- Chapter 1 – Introduction
- Chapter 2 – The Industrial Revolution and the Role of Science and Technology in the Development of Technical Education.
- Chapter 3 – The Guilds and Apprenticeships
- Chapter 4 – Promoting Public Interest and Awareness in Science and Technology – Early Groups, Societies and Movements
- Chapter 5 – The Dissenting Academies, the Mechanics’ Institutions and Working Men’s Colleges
- Chapter 6 – The Mid 19th Century
- Chapter 7 – After the Great Exhibition – A Growing Recognition for the Need for Technical Education?
- Chapter 8 – The Developments at the End of the 19th Century.
- Chapter 9 – The Beginning of the 20th Century 1900-1921
- Chapter 10 – Developments between 1920 and 1940
- Chapter 11 – Developments in the 1940s and 1950s
- Chapter 12 Developments in the 1950s and 1960s
- Chapter 13 – Developments in the 1960s and the1970s
- Chapter 14 – Developments in the 1980s
- Chapter 15 – The Developments in the 1990s
- Chapter 16 – Developments in the Late 1990s and Early 2000.
- Chapter 17 – Concluding Remarks
- A Short History of Technical Education –Glossary
- A Short History of Technical Education –Book References/Other Publications
- A Short History of Technical Education – Chronology
Introduction and Reflections
Writing this short and history has been an enjoyable experience providing me with a rich and fascinating insight into this important aspect of the education system. Constraints of time and space have made it impossible to record all aspects of such a complex topic and as a result many key elements have not been considered e.g. education and training in agriculture, horticulture, art and design, technical and commercial education for women, work place learning and the development of technical education in Ireland and more recently Northern Ireland, Scotland and Wales. I intend to describe these and other topics not covered in the history later.
This chapter attempts to bring the history to a conclusion and will reflect on some of the issues identified throughout the period covered. Chapter 1 of the history identified a number of problems and obstacles that have impeded the development of technical education and training particularly in England and in this chapter I will briefly reflect on some of these of factors. The history of technical and commercial education and training has most certainly confirmed that a laissez faire philosophy prevailed for most of the period since the late 18th century. Successive governments were reluctant to get directly involved in its development until well into the 19th century and even then in a guarded and half hearted fashion. Even when governments did begin to get involved and introduced a more centralist control they failed to develop consistent, fair, robust and sustained policies towards technical and commercial education and training. Whichever government was in power the school and university sectors inevitably received preference in terms of resources and understanding. Ironically the history has shown how the pendulum swung and how successive governments have gradually begun to intervene in the management of technical and commercial education. The pendulum has moved from one extreme point of disengagement to the other and currently education and training is micro managed to a massive degree in terms of content and assessment regimes in stark contrast to the laissez faire approach of the 19th century. Clearly what is now required is a more acceptable balance between these two extremes that capitalises on each of their respective advantages.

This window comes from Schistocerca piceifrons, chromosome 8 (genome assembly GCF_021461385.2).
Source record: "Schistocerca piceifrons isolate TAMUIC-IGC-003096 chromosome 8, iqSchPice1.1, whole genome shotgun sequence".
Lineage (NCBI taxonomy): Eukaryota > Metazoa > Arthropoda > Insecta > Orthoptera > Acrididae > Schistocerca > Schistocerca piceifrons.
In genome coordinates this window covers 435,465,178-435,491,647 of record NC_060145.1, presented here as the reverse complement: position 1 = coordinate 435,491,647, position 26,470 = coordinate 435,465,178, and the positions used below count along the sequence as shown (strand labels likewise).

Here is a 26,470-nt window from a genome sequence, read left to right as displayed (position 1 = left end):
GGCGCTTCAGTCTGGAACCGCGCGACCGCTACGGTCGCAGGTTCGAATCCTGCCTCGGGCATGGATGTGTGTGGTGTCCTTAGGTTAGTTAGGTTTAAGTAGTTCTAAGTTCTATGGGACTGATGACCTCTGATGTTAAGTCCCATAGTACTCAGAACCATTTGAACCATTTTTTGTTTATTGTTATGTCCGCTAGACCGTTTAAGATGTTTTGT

Class discrimination most certainly figured greatly in the history and sadly still persists today. A recent survey (July 2009) on social mobility again identified the continued influence of privilege and advantage in the backgrounds of children wishing to enter the professions. However the report presents a partial and biased account of the situation by using language that itself reinforces the way this country perceives the status of occupations and education. The survey categorises and ranks the perceived value and social standing of professions by using such expressions as the higher professions meaning the senior echelons of the civil service, financial services, law and medicine whilst scientific or technological professions are not included within the term! This report along with others which have appeared over many years inevitably stress that the country needs more young people to go to university in order to gain first or higher degrees. It’s all about increasing the number of graduates irrespective of the degree subject studied. In addition numerous reports and surveys seldom mention or attempt to advocate long term strategies to increase the number of graduates in subjects like engineering, mathematics, physical sciences etc. In addition these reports rarely mention the importance and role that can be played by other sectors of education e.g. colleges and training providers. These institutions can make a significant contribution in improving the flow of the vast majority of qualified people into a wide spectrum of occupations as well as supporting people in work to update their skills. This country still seems to undervalue the essential skills and competences that should be possessed by the majority of workers and assigns greater status to graduates and people in the so-called higher professions. What is urgently required is the recognition that a productive workforce is one in which all members are qualified and equally regarded. A balanced and qualified workforce increasingly involves working in teams with all members of the team bringing specific and various competences, knowledge, skills and understanding to the task/project in hand. Each member makes a contribution making use of their specific specialisms and skills. A good example of this is the engineering team where the chartered engineer, the incorporated engineer and the engineering technician work to each other’s strengths to achieve successful outcomes to their work. Their respective education and training must be seen as of equal value and the qualifications and experiences gained by each member valued.